A new study reveals there may be an increased risk of depression in refined carbohydrates in food.
A diet with a high content of refined carbohydrates in the food you eat may increase the risk of depression in postmenopausal women, according to a new study published in the American Journal of Clinical Nutrition.
The study, as reported in an article on NDTV.com, indicates foods such as white bread and rice, with a high glycemic index, contribute to the condition. Eating foods with carbohydrates leads to an increase in blood sugar levels, to varying degrees, depending on the type food ingested.
Foods with a high glycemic index break down into simple sugars at a rapid rate, entering the blood stream and causing a rise in insulin levels.
The researchers looked at the results of the US National Institutes of Health’s Women’s Health Initiative Observational Study between 1994 and 1998, to make the analysis. More than 70,000 postmenopausal women participated in the study.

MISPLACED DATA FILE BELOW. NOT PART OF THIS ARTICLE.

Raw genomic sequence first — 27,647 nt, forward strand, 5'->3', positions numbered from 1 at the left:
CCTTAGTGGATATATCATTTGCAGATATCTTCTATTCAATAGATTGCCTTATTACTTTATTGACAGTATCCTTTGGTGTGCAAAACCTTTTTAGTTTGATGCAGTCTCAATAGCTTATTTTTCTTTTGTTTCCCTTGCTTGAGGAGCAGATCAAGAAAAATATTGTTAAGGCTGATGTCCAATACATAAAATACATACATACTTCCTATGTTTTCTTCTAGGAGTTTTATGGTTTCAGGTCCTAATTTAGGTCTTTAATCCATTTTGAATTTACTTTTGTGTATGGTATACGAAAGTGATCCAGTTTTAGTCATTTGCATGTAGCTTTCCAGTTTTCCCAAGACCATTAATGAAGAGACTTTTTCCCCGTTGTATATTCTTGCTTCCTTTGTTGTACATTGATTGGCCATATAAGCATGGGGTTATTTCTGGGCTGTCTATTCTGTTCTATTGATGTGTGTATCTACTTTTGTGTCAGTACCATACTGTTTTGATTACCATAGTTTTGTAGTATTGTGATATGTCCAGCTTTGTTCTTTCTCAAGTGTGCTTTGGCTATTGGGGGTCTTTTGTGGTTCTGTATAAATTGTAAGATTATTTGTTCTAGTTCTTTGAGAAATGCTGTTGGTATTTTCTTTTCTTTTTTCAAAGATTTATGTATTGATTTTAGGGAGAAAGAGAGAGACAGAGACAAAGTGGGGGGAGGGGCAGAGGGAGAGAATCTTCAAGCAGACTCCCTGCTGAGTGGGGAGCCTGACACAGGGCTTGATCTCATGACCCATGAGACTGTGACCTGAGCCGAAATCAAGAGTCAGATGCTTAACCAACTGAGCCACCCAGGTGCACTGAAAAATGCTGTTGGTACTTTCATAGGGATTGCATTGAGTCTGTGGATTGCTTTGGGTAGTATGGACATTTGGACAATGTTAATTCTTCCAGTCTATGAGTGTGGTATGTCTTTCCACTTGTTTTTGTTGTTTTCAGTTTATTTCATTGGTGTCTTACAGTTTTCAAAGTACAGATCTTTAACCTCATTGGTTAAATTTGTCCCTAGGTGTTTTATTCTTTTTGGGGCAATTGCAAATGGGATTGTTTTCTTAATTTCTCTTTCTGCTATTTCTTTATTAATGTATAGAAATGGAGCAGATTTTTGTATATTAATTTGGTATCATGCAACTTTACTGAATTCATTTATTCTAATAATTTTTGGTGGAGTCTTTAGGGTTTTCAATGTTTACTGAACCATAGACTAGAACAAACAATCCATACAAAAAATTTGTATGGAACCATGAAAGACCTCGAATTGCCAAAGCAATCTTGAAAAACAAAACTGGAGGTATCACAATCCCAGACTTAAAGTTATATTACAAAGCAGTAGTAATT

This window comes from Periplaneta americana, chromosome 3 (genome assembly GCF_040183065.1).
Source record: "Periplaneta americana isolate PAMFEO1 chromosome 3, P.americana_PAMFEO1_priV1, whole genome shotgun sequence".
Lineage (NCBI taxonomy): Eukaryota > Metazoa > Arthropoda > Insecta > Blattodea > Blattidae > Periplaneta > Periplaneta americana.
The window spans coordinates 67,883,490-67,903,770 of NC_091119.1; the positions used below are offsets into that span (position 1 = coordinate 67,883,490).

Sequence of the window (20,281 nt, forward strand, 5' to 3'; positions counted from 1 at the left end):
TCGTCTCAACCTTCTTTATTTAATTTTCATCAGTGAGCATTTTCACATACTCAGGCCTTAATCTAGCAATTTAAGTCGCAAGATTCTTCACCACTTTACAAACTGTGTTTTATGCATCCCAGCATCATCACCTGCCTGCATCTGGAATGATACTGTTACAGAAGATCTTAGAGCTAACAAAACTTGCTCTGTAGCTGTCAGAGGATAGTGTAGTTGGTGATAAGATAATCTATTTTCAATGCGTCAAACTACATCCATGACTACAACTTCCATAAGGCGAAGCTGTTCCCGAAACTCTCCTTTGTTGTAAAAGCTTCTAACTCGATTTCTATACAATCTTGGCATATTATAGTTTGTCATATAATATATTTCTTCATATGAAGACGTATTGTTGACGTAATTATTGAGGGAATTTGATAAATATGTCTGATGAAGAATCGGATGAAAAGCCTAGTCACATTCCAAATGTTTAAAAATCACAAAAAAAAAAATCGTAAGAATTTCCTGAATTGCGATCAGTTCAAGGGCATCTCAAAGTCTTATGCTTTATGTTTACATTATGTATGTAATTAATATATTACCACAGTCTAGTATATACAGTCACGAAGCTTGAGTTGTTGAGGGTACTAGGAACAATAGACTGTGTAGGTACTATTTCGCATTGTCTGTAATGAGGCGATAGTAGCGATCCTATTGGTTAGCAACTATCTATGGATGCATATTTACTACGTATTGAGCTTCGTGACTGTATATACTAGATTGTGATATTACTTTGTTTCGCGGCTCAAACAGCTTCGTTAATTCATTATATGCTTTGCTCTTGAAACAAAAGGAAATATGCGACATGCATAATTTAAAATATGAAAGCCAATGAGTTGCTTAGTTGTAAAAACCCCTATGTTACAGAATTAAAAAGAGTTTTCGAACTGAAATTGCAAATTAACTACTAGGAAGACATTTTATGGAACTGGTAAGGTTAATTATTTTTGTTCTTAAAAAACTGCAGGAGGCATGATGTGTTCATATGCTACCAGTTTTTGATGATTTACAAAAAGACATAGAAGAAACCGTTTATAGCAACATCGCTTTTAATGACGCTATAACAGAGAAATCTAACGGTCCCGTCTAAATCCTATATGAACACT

The data also showed the the more highly refined the carbohydrate, the higher it scored on the glycemic scale. The glycemic scale measures the amount of sugar found in a blood sample after eating, and is rated from 0-100.
The spike in blood sugar may cause mood swings and lead to depression, fatigue and other depression-like symptoms found in postmenopausal women.
James Gangwisch, and colleagues from Columbia University Medical Center (CUMC) in New York analyzed the data and said the research also shows that increased consumption of fresh fruit, vegetables, whole grains and foods rich in dietary fiber are associated with lower risk of depression.